I think when we finally, finally get to the bottom of the Barclays Libor stuff, it may look rather different. Just a quick reminder, last week there was a version of events that suggested that whilst Barclays had sought to massage its submissions this was in part because the Government encouraged it to. The evidence for this was that a) Paul Tucker had talked to Bob Diamond about Libor b) Diamond referred to "senior figure in Whitehall" in his phone note and c) Shriti Vadera having shown enoigh interest in the Libor rate to commission a paper on it. Add to this the fact that we now know what Barclays did, it becomes obvious doesn't it? The Government was "closely involved", or whatever Osborne said.
The thing is, there are some gaps in the theory. For one, being concerned about Libor, and how Barclays appeared, is not the same as telling Barclays to fiddle its figures. Secondly "senior figures in Whitehall" sounds more like officials than ministers, who, presumably, are "senior figures in Westminister". Perhaps Bob didn't get the distinction (and he wasn't clear on this point in front of the selecrt committee). We don't really know. More broadly, it appears that "Whitehall" concern with Barclays and Libor could have stemmed from a concern that the bank might need taxpayer support to survive, rather than any desire to fiddle the figures. In sum, it's possible that the version of events that was being spun last week is quite a long way from the truth.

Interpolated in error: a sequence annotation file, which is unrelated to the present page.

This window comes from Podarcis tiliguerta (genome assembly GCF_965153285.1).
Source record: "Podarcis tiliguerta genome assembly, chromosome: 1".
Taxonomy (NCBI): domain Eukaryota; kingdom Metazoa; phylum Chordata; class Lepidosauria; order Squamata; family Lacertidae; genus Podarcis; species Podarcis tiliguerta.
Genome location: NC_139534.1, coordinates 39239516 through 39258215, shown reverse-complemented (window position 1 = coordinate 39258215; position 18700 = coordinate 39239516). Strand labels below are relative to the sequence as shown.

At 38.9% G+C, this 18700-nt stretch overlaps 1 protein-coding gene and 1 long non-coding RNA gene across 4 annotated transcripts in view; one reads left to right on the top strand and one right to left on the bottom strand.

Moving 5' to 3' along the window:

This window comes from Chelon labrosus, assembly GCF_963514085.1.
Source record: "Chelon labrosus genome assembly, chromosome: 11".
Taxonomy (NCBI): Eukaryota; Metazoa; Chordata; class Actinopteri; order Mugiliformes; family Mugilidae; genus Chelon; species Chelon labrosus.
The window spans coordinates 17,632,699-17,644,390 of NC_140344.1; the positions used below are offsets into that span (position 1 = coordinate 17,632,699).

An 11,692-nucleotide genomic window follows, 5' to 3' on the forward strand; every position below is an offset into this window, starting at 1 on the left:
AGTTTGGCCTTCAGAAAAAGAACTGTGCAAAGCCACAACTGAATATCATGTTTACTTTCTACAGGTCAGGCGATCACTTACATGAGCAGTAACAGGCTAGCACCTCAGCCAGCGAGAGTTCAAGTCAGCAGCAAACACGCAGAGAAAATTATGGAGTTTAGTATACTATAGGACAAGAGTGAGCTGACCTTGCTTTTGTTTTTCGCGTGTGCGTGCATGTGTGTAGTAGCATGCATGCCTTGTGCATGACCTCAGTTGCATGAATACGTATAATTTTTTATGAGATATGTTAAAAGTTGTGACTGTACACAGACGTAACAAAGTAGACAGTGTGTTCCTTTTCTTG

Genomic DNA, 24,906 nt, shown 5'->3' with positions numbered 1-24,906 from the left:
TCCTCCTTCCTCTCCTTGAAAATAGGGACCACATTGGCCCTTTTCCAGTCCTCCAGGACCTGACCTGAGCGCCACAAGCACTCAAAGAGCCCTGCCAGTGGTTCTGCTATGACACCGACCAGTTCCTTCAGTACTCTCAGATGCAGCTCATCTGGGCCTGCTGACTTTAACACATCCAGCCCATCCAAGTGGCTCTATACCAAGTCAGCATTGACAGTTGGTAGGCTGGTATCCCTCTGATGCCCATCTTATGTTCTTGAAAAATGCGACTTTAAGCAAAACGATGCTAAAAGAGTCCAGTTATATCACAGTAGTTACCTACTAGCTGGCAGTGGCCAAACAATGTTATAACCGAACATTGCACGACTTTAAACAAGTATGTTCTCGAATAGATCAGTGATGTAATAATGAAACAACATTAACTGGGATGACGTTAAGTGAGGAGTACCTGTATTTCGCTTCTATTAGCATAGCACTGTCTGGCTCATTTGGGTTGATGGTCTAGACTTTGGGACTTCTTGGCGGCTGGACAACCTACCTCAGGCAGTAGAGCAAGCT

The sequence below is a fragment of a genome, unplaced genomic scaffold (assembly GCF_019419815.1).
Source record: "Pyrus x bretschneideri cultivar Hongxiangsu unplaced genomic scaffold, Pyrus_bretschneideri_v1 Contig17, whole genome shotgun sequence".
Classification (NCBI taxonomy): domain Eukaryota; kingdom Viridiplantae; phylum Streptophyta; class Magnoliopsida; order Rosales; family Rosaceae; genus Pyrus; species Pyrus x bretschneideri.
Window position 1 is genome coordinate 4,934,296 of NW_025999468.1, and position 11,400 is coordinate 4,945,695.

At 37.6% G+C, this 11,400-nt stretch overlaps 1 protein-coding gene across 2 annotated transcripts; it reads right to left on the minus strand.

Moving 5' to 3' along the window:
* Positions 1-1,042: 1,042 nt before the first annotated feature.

Weirdly, despite the lack of clarity over what actually went on there's already quite a bit of commentary about the Osborne/Balls fight and what it means. To be clear, even Osborne now admits that Balls was not involved in whatever it is that might have happened (although it might not have happened). A political narrative is being created out of events which we aren't even sure of. Commentators are giving advice on the scrap, without looking back to what is being fought over.